I was going to out this one in its own post, but it certainly makes an entry for Monday color that won’t be duplicated in hue anytime soon – or, well, maybe it will, if I dig out the old camera.
This is infrared; specifically, using a 720nm IR filter on an old Canon Pro90 digital camera that has no IR blocking filter of its own. Digital sensors are also sensitive to infrared light to a degree, which can make exposures a little squirrelly sometimes, so most cameras now have IR blocking filters permanently mounted over the sensor. To see something like this, you need a different filter, almost exactly the opposite in fact: it must block nearly all visible light but let infrared through. These aren’t hard to find, and the expense varies, but this one in particular allows IR that is just past ‘visible’ light (which we stop seeing as it passes 700nm or so,) while others are available that block up to 900nm or higher.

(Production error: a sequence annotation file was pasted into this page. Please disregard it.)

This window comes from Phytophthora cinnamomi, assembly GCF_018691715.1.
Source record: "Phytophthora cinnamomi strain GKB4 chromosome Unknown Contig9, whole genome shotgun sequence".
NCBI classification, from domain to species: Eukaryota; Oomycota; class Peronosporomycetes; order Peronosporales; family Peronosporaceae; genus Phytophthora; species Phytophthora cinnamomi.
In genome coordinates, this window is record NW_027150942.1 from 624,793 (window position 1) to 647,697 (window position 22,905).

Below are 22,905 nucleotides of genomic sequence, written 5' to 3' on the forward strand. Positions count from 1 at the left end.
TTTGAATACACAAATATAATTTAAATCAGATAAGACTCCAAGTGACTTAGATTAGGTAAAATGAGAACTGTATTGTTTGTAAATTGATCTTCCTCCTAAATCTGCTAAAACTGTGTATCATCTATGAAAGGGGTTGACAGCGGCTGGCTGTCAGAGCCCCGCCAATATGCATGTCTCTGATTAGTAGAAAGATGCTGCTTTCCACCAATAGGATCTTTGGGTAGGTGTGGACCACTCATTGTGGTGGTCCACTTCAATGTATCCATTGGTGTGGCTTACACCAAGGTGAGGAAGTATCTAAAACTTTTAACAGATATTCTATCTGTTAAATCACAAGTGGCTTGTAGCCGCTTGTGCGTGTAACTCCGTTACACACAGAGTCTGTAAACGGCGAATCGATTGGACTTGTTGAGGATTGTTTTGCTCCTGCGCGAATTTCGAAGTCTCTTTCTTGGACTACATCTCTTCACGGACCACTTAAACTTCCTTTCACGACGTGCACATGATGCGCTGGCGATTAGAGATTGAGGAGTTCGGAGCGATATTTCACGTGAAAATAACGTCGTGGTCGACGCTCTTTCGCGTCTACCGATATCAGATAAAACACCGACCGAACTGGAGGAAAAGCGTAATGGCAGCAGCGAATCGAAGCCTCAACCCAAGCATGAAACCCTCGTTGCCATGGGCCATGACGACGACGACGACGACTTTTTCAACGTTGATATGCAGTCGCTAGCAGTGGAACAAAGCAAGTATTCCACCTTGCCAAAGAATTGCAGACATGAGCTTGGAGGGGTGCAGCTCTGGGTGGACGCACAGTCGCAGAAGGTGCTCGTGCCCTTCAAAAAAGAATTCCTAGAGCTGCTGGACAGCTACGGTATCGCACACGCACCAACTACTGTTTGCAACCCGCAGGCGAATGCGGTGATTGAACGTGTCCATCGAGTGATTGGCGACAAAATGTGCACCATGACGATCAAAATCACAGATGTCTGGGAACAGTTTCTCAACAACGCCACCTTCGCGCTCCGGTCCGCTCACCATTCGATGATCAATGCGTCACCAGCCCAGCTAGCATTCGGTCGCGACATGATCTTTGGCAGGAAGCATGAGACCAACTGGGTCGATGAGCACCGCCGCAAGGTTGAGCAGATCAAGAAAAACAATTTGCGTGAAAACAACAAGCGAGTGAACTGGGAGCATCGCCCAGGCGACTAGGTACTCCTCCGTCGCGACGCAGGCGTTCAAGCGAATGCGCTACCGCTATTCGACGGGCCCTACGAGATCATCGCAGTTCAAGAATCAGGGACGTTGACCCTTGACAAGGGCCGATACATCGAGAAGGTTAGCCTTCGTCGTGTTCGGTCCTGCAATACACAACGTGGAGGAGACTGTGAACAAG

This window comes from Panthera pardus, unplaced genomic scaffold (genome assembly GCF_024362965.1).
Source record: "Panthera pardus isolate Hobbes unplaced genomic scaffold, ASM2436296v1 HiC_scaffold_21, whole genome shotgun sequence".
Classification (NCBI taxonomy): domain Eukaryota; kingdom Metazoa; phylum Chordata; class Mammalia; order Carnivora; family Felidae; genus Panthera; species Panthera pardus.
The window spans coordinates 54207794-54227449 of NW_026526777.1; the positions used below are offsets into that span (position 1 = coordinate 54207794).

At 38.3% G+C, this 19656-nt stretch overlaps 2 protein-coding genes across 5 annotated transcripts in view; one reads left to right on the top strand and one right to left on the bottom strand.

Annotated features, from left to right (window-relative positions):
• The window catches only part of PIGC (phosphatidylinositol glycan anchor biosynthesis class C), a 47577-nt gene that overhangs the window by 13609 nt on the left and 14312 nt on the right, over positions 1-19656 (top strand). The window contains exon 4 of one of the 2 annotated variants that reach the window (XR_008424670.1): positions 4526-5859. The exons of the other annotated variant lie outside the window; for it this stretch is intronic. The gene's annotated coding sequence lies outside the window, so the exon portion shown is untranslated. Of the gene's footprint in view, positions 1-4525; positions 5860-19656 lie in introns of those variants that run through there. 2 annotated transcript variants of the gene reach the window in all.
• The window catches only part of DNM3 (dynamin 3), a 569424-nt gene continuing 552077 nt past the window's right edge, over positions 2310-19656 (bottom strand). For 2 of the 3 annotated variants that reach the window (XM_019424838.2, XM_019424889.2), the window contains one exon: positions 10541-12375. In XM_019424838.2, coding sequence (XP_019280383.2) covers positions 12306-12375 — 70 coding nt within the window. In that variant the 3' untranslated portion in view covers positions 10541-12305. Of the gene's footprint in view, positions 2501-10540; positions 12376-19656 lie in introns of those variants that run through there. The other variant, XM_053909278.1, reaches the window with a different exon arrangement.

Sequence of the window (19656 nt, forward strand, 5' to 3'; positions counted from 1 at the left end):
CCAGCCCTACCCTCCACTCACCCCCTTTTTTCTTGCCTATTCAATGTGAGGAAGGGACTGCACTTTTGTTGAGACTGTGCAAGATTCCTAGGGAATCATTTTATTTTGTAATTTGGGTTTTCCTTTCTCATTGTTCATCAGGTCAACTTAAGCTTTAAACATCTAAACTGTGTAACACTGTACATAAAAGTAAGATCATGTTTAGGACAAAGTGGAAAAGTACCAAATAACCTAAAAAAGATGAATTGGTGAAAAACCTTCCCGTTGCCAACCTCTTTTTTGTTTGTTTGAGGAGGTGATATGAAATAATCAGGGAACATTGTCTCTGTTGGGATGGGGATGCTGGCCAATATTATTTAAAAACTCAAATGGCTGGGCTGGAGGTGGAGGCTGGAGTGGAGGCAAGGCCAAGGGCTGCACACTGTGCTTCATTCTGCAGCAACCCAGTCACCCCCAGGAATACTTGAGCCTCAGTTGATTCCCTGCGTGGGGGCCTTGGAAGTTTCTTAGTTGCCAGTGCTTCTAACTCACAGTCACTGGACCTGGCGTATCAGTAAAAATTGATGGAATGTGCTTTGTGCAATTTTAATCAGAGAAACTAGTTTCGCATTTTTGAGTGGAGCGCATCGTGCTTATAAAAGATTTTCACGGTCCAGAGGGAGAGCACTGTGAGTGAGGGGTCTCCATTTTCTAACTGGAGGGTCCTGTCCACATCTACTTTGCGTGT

The photo was an experiment, to see if the green lynx spider (Peucetia viridans) visible to the left produced any curious effect in IR – essentially, the answer is, “no.” The different hues seen here are only slightly tweaked for contrast from the original image, just to reduce some of the monochrome effect. Foliage reflects IR to a large degree, some kinds more than others, while bark and the sky reflect very little and usually go quite dark. Since IR light is sparse, exposure times have to go long even on bright sunny days (which are pretty much a necessity anyway,) so I was lucky enough to have no wind and a placid subject for this shot. The setting, by the way, is a butterfly bush, Buddleia davidii.